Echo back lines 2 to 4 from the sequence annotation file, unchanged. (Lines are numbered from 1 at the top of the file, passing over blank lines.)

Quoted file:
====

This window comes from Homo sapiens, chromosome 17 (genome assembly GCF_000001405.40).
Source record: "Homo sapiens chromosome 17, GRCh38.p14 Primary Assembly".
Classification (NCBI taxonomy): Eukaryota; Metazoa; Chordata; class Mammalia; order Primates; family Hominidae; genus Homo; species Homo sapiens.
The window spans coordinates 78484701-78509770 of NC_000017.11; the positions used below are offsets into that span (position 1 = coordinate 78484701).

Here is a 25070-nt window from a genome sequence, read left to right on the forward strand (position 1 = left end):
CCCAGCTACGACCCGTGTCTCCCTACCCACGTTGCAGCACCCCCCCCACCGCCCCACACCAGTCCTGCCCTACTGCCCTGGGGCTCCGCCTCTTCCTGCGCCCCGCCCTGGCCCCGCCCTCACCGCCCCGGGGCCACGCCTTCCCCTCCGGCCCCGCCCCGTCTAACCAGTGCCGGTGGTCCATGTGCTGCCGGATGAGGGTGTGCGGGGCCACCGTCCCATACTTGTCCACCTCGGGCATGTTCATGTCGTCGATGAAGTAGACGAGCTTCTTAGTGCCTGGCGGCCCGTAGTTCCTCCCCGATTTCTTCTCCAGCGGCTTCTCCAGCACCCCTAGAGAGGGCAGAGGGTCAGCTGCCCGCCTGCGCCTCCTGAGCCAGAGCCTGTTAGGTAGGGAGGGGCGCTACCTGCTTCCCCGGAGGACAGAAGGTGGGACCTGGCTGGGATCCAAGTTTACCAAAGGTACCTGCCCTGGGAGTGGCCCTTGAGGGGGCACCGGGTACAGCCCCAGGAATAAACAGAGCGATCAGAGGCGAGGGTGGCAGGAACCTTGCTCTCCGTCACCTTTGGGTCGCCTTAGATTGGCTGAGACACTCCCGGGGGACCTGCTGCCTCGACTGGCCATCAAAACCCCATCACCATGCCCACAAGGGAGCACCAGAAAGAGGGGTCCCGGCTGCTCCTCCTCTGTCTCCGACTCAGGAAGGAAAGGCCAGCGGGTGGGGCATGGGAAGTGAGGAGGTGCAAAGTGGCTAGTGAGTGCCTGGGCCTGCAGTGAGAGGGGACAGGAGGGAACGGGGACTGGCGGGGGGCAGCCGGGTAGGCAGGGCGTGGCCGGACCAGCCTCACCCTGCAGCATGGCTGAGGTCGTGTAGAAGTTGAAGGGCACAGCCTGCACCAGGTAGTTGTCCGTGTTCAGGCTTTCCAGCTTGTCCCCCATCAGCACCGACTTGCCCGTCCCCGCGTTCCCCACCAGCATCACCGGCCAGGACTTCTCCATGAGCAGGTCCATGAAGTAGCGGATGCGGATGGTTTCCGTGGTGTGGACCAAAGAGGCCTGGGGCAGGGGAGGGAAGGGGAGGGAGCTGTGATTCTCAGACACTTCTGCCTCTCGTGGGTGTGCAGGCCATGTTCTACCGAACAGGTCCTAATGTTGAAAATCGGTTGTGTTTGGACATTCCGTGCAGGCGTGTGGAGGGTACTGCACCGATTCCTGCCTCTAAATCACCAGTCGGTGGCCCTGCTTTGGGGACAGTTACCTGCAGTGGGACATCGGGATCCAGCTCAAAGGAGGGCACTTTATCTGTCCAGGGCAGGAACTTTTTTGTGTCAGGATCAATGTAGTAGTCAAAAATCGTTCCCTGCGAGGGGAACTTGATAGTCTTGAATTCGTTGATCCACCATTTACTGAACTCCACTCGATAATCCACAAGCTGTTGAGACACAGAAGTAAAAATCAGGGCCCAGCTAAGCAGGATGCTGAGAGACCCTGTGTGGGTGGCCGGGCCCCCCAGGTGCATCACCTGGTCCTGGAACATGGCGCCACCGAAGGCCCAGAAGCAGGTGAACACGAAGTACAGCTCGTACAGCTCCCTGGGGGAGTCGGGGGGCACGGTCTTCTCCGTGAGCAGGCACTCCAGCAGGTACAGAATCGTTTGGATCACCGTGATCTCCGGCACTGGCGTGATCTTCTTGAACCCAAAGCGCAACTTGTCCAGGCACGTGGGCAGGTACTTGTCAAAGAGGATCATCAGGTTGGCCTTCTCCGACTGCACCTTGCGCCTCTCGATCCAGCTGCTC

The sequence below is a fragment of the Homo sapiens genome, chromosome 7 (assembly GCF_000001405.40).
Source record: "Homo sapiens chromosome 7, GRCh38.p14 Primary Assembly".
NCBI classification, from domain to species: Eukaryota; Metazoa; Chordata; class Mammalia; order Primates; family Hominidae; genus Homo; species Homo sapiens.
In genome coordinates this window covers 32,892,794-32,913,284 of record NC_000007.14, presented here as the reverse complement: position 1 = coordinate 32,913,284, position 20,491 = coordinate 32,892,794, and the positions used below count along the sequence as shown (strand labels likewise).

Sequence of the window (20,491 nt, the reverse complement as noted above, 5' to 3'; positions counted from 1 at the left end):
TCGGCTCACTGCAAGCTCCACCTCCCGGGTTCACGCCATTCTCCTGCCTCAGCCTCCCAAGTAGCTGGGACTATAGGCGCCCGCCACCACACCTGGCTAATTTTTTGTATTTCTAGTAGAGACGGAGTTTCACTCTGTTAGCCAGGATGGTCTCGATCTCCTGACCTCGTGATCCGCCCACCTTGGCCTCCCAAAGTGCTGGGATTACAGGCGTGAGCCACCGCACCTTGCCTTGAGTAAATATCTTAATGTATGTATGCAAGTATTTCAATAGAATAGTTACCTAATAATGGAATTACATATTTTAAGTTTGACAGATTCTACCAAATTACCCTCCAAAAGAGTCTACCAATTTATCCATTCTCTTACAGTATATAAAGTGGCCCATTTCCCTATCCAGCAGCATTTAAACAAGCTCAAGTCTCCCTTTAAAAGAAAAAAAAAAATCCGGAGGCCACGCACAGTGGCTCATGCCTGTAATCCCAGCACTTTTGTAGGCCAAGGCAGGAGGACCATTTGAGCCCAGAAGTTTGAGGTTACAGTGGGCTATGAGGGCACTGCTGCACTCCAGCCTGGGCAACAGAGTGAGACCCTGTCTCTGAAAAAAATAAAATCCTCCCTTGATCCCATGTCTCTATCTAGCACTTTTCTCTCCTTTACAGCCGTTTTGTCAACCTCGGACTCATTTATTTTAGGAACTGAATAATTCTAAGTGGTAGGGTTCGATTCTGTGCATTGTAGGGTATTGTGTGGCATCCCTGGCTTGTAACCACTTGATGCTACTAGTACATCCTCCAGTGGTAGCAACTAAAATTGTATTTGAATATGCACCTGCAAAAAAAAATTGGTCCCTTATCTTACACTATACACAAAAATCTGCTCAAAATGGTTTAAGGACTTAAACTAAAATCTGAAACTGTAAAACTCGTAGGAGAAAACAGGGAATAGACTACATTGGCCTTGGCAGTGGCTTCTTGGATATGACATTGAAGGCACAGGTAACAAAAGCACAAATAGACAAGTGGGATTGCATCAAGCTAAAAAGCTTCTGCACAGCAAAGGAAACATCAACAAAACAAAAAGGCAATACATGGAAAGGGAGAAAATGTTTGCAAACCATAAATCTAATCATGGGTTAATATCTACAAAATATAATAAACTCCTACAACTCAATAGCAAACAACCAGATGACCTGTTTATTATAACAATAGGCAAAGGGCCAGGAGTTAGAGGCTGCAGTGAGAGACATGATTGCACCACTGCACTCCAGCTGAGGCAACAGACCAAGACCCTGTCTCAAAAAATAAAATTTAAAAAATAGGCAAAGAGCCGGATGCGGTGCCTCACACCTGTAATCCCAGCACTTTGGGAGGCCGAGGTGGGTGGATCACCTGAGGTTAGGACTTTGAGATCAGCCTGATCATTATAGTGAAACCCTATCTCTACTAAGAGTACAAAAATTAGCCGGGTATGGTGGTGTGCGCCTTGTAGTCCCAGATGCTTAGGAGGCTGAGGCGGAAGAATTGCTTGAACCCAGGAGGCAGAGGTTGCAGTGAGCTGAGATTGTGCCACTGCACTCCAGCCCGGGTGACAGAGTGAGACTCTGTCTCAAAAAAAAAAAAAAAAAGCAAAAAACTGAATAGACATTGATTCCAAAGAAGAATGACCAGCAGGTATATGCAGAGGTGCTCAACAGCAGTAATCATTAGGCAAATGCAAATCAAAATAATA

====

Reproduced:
Source record: "Homo sapiens chromosome 17, GRCh38.p14 Primary Assembly".
Classification (NCBI taxonomy): Eukaryota; Metazoa; Chordata; class Mammalia; order Primates; family Hominidae; genus Homo; species Homo sapiens.
The window spans coordinates 78484701-78509770 of NC_000017.11; the positions used below are offsets into that span (position 1 = coordinate 78484701).